The cross-border online betting world is hamstrung by a patchwork of national rules, writes Maarten Haijer, Secretary General of the European Gaming and Betting Association. It’s time for Brussels to bring countries together.
If you’ve read news headlines over the past year, you’ve probably noticed the well-publicized scandals involving social media companies and their use of consumer data. The news made many people, including EU policymakers, stop and think about how the rights and interests of Europe’s citizens could be better protected in an increasingly online world. In truth, much of this is the result of regulations struggling to keep pace with the internet’s rapid, cross-border, and technological development.
There is no doubt this technological step-change has raised questions about where the rights of consumers, the interests of online businesses, and good regulation can intersect harmoniously. I recognize these challenges. The internet revolution has moved my own sector — betting — from traditional side-street bookmaker shops into the computers of millions of customers, just overnight.
Today more than 12 million Europeans regularly bet online, conducting nearly one million financial transactions to and from our member companies each day. We are, some would say, “a big sector.” And with 20 percent of Europe’s betting now online, we know only too well the challenges of reconciling rapid technological change with consumer protection and effective regulation.
While some EU regulations, such as the GDPR and the Anti-Money Laundering Directive, do provide some regulatory basis, the betting sector is regulated entirely by national policies. Each EU state has its own set of rules and requirements. They work in isolation from each other and without regard to the internet’s cross-border nature. The consequence: 28 very different sets of regulations and 28 different sets of customer experience.
In an era where people can easily place a bet on websites based in other countries, the lack of policy consistency is problematic.
It means people can easily be exposed to websites that don’t fully protect their rights or interests. The European Commission recognized this problem in 2014 and outlined a list of safeguards that countries should adopt to ensure Europeans experience a more consistent and higher level of consumer protection in online betting.
One such measure: every state should create a national self-exclusion register to allow people who bet too much or too often — as can be the case in an entertainment sector like ours — to exclude themselves from being able to access betting websites.
The Commission committed to review implementation by January 2017, but recently acknowledged it has deprioritized the gambling dossier and will not spend money on measuring the effectiveness of its own online betting proposals. Shouldn’t online consumer safety by a priority? I think so.
Nobody really knows what the state of play is now. That’s why we asked the City University of London to conduct a review and find out if the Commission’s proposals had been fully implemented. It found that only Denmark had done so, and that millions of Europeans are experiencing varying levels of consumer protection when they bet online. The quality of protection depends solely on where they live.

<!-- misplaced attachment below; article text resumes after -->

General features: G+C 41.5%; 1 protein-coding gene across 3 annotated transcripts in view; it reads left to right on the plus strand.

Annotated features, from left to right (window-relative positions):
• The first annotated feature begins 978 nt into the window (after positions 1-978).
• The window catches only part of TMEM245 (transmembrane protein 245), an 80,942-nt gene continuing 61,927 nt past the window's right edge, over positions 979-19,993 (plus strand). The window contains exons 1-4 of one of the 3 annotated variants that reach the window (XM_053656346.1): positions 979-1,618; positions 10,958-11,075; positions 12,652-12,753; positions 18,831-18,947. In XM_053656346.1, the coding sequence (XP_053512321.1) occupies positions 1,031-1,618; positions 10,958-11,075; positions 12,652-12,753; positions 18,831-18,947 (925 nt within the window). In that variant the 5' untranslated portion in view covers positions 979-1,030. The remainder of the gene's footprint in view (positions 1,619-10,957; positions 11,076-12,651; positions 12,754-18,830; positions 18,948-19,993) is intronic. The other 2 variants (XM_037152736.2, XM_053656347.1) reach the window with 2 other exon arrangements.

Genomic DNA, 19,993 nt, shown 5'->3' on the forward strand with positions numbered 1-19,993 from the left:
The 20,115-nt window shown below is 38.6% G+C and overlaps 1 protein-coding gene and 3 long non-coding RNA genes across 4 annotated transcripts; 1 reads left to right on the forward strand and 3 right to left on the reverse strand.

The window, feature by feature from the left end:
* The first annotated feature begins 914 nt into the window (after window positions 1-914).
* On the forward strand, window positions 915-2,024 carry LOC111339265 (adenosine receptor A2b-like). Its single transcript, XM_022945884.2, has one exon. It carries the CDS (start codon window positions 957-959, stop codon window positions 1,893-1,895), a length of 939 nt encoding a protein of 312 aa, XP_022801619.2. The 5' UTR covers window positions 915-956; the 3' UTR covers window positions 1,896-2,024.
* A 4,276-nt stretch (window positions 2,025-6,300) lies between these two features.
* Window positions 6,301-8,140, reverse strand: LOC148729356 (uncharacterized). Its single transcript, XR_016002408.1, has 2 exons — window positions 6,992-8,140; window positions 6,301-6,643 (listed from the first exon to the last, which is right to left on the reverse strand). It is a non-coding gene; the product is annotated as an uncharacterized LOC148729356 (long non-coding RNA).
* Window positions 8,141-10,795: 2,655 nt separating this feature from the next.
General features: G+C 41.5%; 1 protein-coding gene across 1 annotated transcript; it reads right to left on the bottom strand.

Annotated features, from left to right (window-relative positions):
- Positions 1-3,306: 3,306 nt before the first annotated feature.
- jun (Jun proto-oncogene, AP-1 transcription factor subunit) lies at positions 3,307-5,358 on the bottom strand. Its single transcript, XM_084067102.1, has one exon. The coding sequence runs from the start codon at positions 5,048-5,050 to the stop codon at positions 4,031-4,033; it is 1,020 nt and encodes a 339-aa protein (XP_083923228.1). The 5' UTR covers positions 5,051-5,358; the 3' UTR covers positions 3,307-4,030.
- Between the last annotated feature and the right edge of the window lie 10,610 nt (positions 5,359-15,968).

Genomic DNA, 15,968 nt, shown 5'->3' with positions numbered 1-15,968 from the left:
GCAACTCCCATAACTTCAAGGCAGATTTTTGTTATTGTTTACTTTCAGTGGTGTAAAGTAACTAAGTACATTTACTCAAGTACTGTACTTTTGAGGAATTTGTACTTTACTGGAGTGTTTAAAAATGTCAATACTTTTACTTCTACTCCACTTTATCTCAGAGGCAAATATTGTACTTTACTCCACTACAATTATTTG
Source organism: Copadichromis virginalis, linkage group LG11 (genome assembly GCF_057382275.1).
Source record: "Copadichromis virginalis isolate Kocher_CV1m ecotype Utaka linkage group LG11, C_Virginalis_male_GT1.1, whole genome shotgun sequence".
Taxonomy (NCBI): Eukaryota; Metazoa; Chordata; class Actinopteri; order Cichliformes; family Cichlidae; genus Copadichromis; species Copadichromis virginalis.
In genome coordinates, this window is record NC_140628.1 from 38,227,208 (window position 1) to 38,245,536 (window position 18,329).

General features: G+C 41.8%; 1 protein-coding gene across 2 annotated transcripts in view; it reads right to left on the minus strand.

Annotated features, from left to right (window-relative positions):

Only 14 EU countries have adopted a national self-exclusion register, and only 13 require “no underage betting” signs on advertisements. These are simple measures proposed by the Commission, yet they haven’t been introduced in most European countries.
Parallel to this, the Commission has disbanded a national expert group it facilitated. The group, made up of national betting regulators, was considered a great success and a valuable platform for exchanging best practices and information between countries.
There is now no formal framework for betting regulators to jointly tackle the big issues affecting the sector, many of which are cross-border in nature and require common solutions.
We aren’t alone; many other online sectors face similar frustrations. That’s why I was glad to see EU leaders recently reaffirm their support for digitalizing Europe’s economy and press the Commission to bring the single market further in line with the digital age. We hope the incoming Commission listens.
In the online betting sector, formal regulatory cooperation is a necessary first step, followed by standardization and more common rules. It makes common sense to do so. Consumers, regulators and companies will all benefit from a set of clear and consistent rules, rather than the current patchwork of national regulations.
The European Gaming and Betting Association has six member companies that offer services across 19 EU countries. To do so, they hold more than 134 online betting licenses combined, each with their own compliance requirements. That is an average 22 licenses per company. In many cases the licenses needed in one country comes with the same requirements as in another. While having good verification and stringent licensing requirements makes sense, the administrative duplication doesn’t.
In online betting there is a need to ensure customers can bet in a safe, fair and responsible way. This means ensuring that people living in one EU country have the same rights and high level of consumer protection as those living in another.
Greater regulatory cooperation and better enforcement of existing EU initiatives and laws will go some way toward achieving this. Making the single market work better for those citizens who bet online will require even higher standards than those applied to other online sectors. But leaving it up to EU countries alone has not worked, so the incoming European Commission needs to act.